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Two Sides to the Same Tale: From Retired to Rehired



How does returning to work after a hiatus of 20 years sound? Exciting? Terrifying? Or maybe a mix of both? As it turns out, these emotions not only describe how Suguna Ranganathan felt when she knew she was hired, but also aptly sum up the sentiments of her employer,


Speaking to The IT Society, Veemal Gungadin Shastri, Chief Executive Officer of GlobalSign. in puts into perspective the consideration behind the company’s decision to hire Suguna.


Q: Question, VGS: Veemal Gungadin Shastri


Q: How did come to hire Suguna?

VGS: We were looking for a full- stack developer and a Customer Success Engineer. Then it so happens that we came across the Professional Conversion Programme (PCP) and got connected with the Institute of Systems Science at National University of Singapore (NUS-ISS) who offered to help. After looking through their pool of students enrolled under the PCP, we shortlisted about 15 candidates to attend interviews and sit for a technical test with us. From the onset, it was clear that we wanted a person who is not only technically sound, but also has the right attitude to grow together with the team.


Suguna was one of the few persons who passed the technical test. But what really impressed us were her positivity and her enthusiasm for learning. She made our hiring decision simple.


Q: But Suguna hasn’t worked for 20 years. Weren’t there any doubts?

VGS: Well, as with any hiring, you can never be fully certain whether anyone is really right. And of course, knowing that Suguna has not worked for 20 years, we were concerned whether she will be able to adapt to working life – be it the pace of work or her ability to work well with the team. Furthermore, in Suguna’s previous professional career, she had never taken on a customer-facing role before. However, as a Customer Success Engineer, she will have to play a critical role in working with customers and ensuring that projects are successfully delivered.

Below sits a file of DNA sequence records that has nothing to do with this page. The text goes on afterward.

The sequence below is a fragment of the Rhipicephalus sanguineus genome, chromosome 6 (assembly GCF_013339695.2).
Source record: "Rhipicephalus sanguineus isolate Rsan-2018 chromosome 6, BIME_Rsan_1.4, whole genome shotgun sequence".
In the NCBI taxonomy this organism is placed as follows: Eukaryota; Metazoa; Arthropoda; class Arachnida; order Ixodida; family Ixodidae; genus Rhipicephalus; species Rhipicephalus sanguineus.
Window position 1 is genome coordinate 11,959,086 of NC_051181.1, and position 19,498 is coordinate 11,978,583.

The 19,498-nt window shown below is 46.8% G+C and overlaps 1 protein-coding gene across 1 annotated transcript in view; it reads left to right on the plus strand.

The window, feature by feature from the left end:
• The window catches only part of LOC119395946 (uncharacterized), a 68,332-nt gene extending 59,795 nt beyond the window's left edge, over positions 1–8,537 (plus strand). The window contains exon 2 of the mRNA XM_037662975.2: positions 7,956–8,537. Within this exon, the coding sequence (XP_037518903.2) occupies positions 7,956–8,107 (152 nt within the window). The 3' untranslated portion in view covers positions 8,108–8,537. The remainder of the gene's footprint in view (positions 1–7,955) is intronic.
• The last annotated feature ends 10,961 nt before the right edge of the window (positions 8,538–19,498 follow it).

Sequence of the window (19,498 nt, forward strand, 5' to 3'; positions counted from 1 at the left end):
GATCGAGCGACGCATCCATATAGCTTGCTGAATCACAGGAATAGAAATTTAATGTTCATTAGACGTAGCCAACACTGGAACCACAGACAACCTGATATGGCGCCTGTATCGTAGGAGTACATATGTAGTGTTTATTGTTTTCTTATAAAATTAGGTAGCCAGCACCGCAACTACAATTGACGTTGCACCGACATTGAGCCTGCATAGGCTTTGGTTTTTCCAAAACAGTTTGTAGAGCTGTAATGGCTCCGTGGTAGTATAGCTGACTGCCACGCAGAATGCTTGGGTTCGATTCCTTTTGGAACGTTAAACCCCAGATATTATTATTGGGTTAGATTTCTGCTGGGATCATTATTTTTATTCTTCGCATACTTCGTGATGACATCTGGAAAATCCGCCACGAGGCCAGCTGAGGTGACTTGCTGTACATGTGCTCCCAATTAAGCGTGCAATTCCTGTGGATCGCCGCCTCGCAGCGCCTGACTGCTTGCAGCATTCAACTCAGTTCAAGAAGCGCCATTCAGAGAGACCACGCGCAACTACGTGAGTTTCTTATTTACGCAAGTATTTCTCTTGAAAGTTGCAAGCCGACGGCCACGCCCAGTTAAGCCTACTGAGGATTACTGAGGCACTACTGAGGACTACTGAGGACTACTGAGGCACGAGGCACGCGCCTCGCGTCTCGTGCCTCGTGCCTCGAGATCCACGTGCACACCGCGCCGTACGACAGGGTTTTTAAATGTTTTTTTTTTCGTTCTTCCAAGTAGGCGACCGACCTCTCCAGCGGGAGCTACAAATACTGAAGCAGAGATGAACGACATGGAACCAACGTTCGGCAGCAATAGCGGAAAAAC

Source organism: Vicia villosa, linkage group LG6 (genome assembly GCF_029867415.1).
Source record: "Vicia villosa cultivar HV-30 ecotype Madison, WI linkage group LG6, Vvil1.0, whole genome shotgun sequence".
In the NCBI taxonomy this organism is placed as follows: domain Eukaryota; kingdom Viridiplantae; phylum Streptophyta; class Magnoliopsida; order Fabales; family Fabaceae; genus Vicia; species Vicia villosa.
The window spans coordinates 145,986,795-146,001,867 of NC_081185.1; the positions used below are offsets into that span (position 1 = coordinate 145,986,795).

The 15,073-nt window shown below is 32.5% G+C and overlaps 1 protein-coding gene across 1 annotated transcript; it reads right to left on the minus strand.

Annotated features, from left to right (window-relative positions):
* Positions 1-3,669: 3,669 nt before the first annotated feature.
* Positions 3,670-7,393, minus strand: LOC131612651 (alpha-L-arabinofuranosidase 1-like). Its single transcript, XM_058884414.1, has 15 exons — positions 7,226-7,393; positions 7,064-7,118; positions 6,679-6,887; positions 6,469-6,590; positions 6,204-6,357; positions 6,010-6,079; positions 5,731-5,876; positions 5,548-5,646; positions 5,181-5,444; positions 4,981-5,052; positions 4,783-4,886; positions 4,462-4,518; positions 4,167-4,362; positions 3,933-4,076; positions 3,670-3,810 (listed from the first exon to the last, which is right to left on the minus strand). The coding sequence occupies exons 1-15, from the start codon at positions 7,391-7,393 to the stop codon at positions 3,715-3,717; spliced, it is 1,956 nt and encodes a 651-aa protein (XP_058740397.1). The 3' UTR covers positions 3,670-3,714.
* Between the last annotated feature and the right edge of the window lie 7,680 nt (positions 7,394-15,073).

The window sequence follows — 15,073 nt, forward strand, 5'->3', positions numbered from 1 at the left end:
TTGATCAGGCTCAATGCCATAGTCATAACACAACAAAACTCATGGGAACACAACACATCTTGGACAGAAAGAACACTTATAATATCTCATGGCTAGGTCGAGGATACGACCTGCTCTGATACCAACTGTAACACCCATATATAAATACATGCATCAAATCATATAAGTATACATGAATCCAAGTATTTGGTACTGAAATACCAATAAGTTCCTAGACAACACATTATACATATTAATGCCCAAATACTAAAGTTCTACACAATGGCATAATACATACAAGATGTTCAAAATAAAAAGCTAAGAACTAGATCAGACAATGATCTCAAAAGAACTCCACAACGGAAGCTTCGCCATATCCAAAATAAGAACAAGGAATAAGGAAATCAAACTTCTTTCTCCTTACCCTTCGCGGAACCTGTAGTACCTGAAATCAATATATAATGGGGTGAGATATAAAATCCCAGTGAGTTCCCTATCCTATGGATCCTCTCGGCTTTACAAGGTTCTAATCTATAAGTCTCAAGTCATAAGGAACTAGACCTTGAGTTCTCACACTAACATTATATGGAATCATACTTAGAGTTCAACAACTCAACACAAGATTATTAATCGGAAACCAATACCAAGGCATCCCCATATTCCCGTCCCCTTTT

So this is the good thing about hiring more matured professionals like Suguna. With more life experience under their belt, they are usually more stable, more tenacious and less likely to give up. Otherwise, they are really just the same as hiring a fresh graduate; they need our patience and support so that they can learn the work processes and culture of the company.


Q: Was it helpful that Suguna was in the PCP?

VGS: Certainly. With established training partners like NUS-ISS supporting various PCPs, it gives employers like us confidence in the skills and quality of candidates. That said, we recognise that the training duration under the PCP may not be sufficient to train someone to become really proficient skills-wise. That is why, beyond PCP, we actively encourage Suguna to sign up for other courses that can help her in her course of work.


Q: What is an advice for employers looking to hire through PCP?

VGS: One of the key driving forces behind a successful PCP experience, I believe, is our willingness to walk the journey with her. For instance, although we had first hired Suguna as a Customer Success Engineer, we changed her role subsequently to become a Project Manager – so as to better harness her strengths.


Suguna shares her impetus to rejoin the workforce after two decades as well as what it is like to finally be back at work.


Q: Question, SR: Suguna Ranganathan


Q: What prompted you to want to return to work after 20 years?